The Archive Lady helps a reader safely preserve a common family keepsake: plaster hand prints and other plaster items
Gaynol in Michigan asks: “When I was in elementary school in the 1960’s, we made plaster casts of our handprints to give to our parents for Christmas. The plaster was poured into a shallow dish, the hand pressed in and when dried we painted the area around the print with whatever those old school paints were made of. How should those best be stored?”
When I saw this question come into my email, I was instantly taken back to my childhood and remembered that I made one of those plaster cast handprints when I was in school. Then I also remembered when my daughter brought home from school the plaster cast of her handprint which was an instant keepsake and family heirloom. I am now looking forward to my grandson, who is only 3, to keep the family tradition going and one day making his plaster handprint.
Creating Plaster Handprints, University of North Dakota Photograph Collection
Archivists work with many types of materials in their daily work. We must be ready to deal with anything that we come across or that we accept as a records donation. Plaster casts of handprints, footprints and other works can be found in many of our archives. They get to our archives by being donated in boxes of family records or from estates. Archivists must be ready to take care of and preserve whatever comes across our desks including items made with plaster.
Gaynol’s plaster handprint is made from plaster of Paris which is a form of calcium sulphate. It is mixed in a wet concoction and then it is allowed to dry and become hard. Even though it is hard to the touch, it is easy to become broken if dropped or handled incorrectly. These types of heirlooms can be brittle and easily damaged. Plaster is also very porous and can easily absorb dirt, spills, or liquids, so it is important that we keep any liquids or dirt away from the plaster handprints. That means that how these items are stored and preserved is especially important if we want them to survive and be here for many more years to come.
Attic Space Is Not Good for Archival Storage
Because plaster is soluble in water, humidity is the worst thing for these heirlooms. It is important that these items be stored in a cool, dark, and dry place free of humidity to ensure the plaster handprint is not damaged. Also, keeping temperatures at a consistent level will help to keep the plaster items stable where they are stored. Choosing the right storage place means we need to measure and check the humidity levels, temperature levels and a place that is out of the sunlight.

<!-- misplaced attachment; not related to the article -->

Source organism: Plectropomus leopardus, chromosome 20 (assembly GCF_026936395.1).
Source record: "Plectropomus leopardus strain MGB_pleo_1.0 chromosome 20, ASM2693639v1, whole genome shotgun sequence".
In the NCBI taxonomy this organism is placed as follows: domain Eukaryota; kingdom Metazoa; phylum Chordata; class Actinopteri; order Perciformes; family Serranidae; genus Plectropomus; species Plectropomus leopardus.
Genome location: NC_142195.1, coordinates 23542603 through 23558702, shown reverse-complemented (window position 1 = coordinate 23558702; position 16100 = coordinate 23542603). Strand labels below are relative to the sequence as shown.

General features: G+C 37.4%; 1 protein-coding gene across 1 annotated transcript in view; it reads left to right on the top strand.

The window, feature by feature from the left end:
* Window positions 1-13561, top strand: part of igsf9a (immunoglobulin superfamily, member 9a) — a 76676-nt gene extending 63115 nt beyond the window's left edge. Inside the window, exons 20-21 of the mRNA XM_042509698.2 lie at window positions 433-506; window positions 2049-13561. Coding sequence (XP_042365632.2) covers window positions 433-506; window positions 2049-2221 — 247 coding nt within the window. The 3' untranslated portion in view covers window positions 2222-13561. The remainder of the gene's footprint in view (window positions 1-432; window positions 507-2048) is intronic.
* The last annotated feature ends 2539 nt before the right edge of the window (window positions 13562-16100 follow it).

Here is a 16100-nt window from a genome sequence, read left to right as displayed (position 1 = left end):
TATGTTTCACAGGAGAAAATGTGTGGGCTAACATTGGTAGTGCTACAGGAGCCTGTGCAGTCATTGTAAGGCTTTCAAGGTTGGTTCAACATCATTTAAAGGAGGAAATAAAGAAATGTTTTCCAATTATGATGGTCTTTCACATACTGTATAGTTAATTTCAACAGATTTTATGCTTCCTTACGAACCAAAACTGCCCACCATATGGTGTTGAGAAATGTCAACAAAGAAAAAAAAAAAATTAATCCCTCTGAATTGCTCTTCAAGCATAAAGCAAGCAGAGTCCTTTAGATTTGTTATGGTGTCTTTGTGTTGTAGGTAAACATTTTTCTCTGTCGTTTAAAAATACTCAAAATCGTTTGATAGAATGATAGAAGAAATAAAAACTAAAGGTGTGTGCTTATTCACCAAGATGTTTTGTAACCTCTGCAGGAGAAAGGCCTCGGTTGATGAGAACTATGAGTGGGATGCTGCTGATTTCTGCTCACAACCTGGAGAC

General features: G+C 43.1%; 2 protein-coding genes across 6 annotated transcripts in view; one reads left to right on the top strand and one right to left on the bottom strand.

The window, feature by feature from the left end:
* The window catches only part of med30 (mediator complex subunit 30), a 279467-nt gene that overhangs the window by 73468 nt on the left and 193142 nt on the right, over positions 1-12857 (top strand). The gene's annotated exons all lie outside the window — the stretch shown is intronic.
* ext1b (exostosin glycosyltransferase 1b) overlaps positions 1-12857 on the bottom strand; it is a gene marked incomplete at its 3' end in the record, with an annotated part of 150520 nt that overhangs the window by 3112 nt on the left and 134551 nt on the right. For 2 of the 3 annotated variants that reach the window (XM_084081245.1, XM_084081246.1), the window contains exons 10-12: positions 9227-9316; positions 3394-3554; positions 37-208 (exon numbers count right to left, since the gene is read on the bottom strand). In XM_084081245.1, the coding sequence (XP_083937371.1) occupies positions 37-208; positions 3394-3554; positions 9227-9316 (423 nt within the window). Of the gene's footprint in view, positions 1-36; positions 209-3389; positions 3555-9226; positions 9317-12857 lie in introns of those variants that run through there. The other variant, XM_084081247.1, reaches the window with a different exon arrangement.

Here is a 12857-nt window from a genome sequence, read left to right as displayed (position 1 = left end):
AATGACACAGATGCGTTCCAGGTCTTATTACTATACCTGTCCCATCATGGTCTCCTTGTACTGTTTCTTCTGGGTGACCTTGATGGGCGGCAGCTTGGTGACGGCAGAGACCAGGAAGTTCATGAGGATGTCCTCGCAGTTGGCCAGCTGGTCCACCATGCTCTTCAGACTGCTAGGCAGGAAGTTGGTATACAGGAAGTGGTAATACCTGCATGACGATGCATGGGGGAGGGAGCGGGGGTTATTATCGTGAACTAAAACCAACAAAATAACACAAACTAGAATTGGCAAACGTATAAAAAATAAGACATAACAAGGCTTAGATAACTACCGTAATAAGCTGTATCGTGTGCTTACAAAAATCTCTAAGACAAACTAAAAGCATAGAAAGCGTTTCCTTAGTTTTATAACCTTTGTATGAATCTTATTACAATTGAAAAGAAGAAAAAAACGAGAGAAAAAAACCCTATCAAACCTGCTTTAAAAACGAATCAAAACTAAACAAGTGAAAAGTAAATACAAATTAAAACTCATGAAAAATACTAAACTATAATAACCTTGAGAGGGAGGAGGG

I would encourage Gaynol to obtain archival tissue paper and an archival box that will fix the plaster handprint. The online archival stores sell all sizes of boxes from the smallest to the largest and they can even make custom boxes if needed. Line the archival box with archival tissue paper, place the plaster handprint on the tissue paper in the box and place the lid on the box. Now, if the item is moving around in the box, crumple up some more archival tissue paper and place around the artifact so it does not move around in the box. It is important that it cannot move because it can get broken.
Archival Box and Tissue Paper, Gaylord Archival
Lastly, do not forget to place a note in the box with the history of the item. That way 100 years from now, your descendants will know the exact story behind your family heirloom.
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If you have a question for The Archive Lady, please send them via email and I could use your archival question in an upcoming edition of The Archive Lady column. Melissa Barker, a.k.a. The Archive Lady E-Mail: email@example.com
Archival Materials Websites
- Gaylord Archival
- Hollinger Metal Edge
- University Products
- Light Impressions
- Archival Methods
- Print File Archival Storage
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Melissa Barker lives in Tennessee Ridge, Tennessee. She is the Houston County (TN) Archivist and a Professional Genealogist. She writes the blog, A Genealogist in the Archives, and has been researching her own family for over 26 years. She lectures, teaches and writes about researching in archives and records preservation.
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